Skip to main content

Five-Power Naval Treaty

FIVE-POWER NAVAL TREATY

FIVE-POWER NAVAL TREATY, one of seven treaties negotiated at the Washington Conference on Limitation of Armaments (1921–1922). Settlement of Far Eastern questions, principally through the Four-Power and Nine-Power treaties, made possible the 1922 Naval Treaty of Washington, which placed limitations upon capital ships, aircraft carriers, and Far Eastern naval bases. Aggregate battleship tonnage was restricted to 525,000 for the United States and Great Britain, 315,000 for Japan, and 175,000 for France and Italy. This quota required the United States to scrap twenty-eight capital ships then under construction or completed. Competitive building of cruisers, destroyers, and submarines continued until the 1930 London Treaty.

BIBLIOGRAPHY

Buckley, Thomas H. The United States and the Washington Conference, 1921–1922. Knoxville: University of Tennessee Press, 1970.

Hogan, Michael J. Informal Entente: The Private Structure of Cooperation in Anglo-American Economic Diplomacy, 1918–1928. Columbia: University of Missouri Press, 1977; Chicago: Imprint, 1991.

Dudley W.Knox/a. g.

See alsoGreat Britain, Relations with ; Japan, Relations with ; Treaties with Foreign Nations ; Washington Naval Conference .

Cite this article
Pick a style below, and copy the text for your bibliography.

  • MLA
  • Chicago
  • APA

"Five-Power Naval Treaty." Dictionary of American History. . Encyclopedia.com. 17 Dec. 2018 <https://www.encyclopedia.com>.

"Five-Power Naval Treaty." Dictionary of American History. . Encyclopedia.com. (December 17, 2018). https://www.encyclopedia.com/history/dictionaries-thesauruses-pictures-and-press-releases/five-power-naval-treaty

"Five-Power Naval Treaty." Dictionary of American History. . Retrieved December 17, 2018 from Encyclopedia.com: https://www.encyclopedia.com/history/dictionaries-thesauruses-pictures-and-press-releases/five-power-naval-treaty

Learn more about citation styles

Citation styles

Encyclopedia.com gives you the ability to cite reference entries and articles according to common styles from the Modern Language Association (MLA), The Chicago Manual of Style, and the American Psychological Association (APA).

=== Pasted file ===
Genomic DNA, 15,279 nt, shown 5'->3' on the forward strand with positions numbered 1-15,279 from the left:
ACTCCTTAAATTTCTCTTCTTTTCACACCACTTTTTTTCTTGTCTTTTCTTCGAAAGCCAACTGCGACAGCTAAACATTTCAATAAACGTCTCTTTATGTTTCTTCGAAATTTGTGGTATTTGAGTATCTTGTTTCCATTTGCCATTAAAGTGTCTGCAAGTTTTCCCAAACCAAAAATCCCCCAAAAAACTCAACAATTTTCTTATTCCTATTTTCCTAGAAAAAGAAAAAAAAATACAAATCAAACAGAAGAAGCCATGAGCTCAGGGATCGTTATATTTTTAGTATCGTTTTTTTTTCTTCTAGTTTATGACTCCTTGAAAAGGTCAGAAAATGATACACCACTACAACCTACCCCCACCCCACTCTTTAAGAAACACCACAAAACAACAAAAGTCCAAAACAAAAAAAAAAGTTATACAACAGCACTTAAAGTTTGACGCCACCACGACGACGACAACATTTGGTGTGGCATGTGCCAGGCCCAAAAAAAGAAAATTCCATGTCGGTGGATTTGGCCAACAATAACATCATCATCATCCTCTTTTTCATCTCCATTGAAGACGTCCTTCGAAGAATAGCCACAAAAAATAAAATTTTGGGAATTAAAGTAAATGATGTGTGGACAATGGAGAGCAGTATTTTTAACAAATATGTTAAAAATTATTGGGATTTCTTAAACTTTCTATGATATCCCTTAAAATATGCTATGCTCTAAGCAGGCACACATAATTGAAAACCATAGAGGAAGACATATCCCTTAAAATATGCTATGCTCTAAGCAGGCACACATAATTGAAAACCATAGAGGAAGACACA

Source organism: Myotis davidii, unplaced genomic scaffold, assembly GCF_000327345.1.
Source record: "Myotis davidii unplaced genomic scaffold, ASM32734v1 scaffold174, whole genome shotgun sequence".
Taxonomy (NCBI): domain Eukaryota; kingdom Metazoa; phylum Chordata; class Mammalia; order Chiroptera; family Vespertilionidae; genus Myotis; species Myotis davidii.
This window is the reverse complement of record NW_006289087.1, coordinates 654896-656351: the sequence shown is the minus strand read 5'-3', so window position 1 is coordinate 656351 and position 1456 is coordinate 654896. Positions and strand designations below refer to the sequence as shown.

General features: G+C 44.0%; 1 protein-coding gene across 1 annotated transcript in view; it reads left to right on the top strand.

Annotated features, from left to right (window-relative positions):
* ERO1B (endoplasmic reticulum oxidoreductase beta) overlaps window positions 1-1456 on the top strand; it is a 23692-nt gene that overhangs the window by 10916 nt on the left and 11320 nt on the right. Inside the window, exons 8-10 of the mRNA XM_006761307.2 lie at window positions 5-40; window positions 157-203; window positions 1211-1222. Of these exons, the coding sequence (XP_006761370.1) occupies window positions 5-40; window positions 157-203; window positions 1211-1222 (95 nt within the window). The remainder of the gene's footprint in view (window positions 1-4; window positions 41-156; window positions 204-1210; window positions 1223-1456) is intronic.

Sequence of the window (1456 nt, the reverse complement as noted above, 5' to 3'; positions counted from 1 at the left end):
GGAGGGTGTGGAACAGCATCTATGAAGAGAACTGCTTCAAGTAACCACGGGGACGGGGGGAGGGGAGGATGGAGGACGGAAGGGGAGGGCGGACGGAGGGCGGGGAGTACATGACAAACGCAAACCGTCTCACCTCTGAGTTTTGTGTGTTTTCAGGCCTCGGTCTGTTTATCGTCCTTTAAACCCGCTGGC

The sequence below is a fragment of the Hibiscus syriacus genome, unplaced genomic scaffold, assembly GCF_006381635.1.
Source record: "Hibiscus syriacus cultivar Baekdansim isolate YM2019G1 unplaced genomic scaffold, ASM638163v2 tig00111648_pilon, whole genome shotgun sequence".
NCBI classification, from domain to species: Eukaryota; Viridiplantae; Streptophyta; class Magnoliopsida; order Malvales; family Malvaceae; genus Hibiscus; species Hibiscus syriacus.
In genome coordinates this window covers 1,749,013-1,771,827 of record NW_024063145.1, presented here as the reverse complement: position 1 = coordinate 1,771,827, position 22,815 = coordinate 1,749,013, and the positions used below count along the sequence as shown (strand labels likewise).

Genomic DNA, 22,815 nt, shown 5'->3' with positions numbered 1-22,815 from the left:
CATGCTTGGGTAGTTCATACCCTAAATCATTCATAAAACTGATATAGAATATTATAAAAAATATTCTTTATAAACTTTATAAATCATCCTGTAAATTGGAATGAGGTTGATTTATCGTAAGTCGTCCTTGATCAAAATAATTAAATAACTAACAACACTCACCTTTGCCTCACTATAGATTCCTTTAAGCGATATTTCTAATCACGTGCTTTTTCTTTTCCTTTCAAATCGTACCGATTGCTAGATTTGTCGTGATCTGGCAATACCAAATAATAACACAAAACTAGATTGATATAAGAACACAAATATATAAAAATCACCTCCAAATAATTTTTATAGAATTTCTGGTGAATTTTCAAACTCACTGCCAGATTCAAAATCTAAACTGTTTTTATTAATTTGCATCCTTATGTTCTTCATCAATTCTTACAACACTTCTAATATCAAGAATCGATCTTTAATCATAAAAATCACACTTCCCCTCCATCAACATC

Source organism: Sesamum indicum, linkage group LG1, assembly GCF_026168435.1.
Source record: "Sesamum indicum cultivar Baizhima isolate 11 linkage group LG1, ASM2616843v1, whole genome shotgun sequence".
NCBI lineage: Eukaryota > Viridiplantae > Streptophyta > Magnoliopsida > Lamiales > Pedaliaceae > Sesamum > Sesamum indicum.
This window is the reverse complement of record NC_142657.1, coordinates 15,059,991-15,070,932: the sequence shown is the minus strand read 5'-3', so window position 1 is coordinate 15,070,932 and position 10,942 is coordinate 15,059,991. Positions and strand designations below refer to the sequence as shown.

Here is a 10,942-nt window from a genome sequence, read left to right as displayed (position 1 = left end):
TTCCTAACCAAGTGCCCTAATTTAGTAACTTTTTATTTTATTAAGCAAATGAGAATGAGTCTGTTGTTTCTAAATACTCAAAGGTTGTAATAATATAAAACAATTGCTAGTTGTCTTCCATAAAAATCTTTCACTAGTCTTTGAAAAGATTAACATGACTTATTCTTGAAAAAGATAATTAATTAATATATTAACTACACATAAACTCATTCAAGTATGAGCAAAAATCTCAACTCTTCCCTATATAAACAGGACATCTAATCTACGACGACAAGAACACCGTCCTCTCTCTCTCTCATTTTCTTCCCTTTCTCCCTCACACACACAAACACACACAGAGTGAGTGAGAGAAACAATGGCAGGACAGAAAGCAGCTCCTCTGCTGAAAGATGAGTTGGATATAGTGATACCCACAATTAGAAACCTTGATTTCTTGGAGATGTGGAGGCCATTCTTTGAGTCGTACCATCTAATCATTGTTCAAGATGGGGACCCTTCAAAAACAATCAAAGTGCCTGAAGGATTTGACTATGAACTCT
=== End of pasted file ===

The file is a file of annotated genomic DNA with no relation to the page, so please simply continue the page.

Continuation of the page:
Within the “Cite this article” tool, pick a style to see how all available information looks when formatted according to that style. Then, copy and paste the text into your bibliography or works cited list.

Because each style has its own formatting nuances that evolve over time and not all information is available for every reference entry or article, Encyclopedia.com cannot guarantee each citation it generates. Therefore, it’s best to use Encyclopedia.com citations as a starting point before checking the style against your school or publication’s requirements and the most-recent information available at these sites:

Modern Language Association

http://www.mla.org/style

The Chicago Manual of Style

http://www.chicagomanualofstyle.org/tools_citationguide.html

American Psychological Association

http://apastyle.apa.org/

Notes:
  • Most online reference entries and articles do not have page numbers. Therefore, that information is unavailable for most Encyclopedia.com content. However, the date of retrieval is often important. Refer to each style’s convention regarding the best way to format page numbers and retrieval dates.
  • In addition to the MLA, Chicago, and APA styles, your school, university, publication, or institution may have its own requirements for citations. Therefore, be sure to refer to those guidelines when editing your bibliography or works cited list.